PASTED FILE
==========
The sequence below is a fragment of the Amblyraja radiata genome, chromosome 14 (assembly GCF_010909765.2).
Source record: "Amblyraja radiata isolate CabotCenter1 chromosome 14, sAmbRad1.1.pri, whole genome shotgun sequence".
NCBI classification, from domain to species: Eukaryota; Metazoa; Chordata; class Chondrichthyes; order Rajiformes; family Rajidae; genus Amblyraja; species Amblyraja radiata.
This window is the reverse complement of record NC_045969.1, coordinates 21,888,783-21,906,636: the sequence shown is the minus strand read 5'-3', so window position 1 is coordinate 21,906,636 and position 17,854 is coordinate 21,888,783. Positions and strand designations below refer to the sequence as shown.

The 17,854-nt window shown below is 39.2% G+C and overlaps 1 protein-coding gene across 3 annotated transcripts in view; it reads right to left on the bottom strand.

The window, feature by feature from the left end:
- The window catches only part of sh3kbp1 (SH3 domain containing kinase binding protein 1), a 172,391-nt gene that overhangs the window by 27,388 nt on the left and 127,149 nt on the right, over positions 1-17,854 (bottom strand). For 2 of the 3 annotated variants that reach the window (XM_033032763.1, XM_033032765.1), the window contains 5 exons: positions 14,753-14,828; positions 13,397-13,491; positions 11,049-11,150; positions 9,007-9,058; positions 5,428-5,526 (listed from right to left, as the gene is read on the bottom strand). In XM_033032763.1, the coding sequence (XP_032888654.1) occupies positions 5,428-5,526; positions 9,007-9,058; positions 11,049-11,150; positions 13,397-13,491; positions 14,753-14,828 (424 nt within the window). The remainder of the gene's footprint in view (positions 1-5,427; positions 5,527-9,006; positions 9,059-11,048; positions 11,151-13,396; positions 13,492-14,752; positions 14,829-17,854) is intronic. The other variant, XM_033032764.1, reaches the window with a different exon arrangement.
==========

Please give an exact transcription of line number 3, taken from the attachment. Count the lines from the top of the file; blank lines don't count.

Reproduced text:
NCBI classification, from domain to species: Eukaryota; Metazoa; Chordata; class Chondrichthyes; order Rajiformes; family Rajidae; genus Amblyraja; species Amblyraja radiata.